Living Life Unchained


“Shame was the chain and guilt was the lock that kept me in my place and broken.”

UnchainedI did not want to die chained.                                           

You can’t free people who don’t know they are enslaved … especially yourself. You can’t shed old skin, old ways and old thoughts until you have something to replace it with. We are the only ones who can free our minds.

We have to believe we can break free. But before that, we have to believe we are worthy of freedom.

I was once chained to the stories I told myself, the stories I believed from others. And the most dreaded story of the all? The story that told me I couldn’t be beautiful … ever.

I hated it when people told me I was beautiful because, in my head, what I really heard was, “Beauty is only skin deep. You aren’t very smart or funny. Your voice and opinion don’t carry much weight.”

When I was younger I got a lot of attention from men and boys, because I had large breasts along with pin-up girl-like curves. Their stares made me uncomfortable. Very uncomfortable. I didn’t feel like people really saw me. Instead, it felt like they only saw body parts. Eyes. Smile. Breasts. Tiny waist. Hips.

They did not see me. My soul. My spirit. My hopes. My dreams.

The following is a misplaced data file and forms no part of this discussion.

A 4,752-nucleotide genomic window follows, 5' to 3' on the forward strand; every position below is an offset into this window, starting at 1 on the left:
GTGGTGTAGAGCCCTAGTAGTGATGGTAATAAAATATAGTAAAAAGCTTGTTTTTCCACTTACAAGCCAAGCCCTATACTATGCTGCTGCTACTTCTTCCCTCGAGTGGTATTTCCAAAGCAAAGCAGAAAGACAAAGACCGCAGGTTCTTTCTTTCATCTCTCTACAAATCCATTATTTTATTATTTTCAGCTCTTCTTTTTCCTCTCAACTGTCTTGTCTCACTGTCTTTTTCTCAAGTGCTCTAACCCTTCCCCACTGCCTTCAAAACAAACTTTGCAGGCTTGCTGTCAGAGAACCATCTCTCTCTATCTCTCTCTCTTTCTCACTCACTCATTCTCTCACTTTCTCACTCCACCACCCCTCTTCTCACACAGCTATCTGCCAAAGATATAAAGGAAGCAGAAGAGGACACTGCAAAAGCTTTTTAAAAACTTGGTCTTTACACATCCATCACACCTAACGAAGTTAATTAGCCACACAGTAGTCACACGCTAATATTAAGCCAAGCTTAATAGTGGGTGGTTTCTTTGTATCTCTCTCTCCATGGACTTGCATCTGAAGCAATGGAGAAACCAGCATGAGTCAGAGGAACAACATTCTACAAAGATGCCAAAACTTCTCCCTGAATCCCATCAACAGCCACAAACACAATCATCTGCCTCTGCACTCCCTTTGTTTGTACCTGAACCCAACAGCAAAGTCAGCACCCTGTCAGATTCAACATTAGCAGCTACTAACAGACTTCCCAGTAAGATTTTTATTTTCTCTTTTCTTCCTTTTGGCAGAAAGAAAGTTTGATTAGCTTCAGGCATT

So I started hiding. I wore clothes that were five sizes too big. I began to gain weight, on purpose.

Shame was the chain and guilt was the lock that kept me in my place and broken. These chains kept me from trying, from changing, from growing, from learning. They kept me from expressing myself fully.

Being bound for so long, I lost hope. I thought this was my life. One where I hid my true self from everyone.

But I did not want to die chained. I had to break my chains so I could live. I had to be freed.

The funny thing about freedom, it is very rarely given. Most times it is fought for and won. I had to become my own example of struggle and redemption. My personal revolution.

It took having babies for me to learn what my breasts truly are for. It took me mothering others before I learned to mother myself.  And it took me loving other women before I could love myself. Slowly over the years I learned my body was just a medium for my soul. I gained and lost weight over the years. I battled disease and illness before I learned to love my curves, my cleavage, and my belly.

I wear my cleavage with honor now. I don’t hide it and I am not ashamed of it. It does not diminish me or my IQ because I have it. I have embraced all the parts of myself.

It does not matter what people called me before. All that matters now is what I tell myself.


Image credit: alainlm from flickr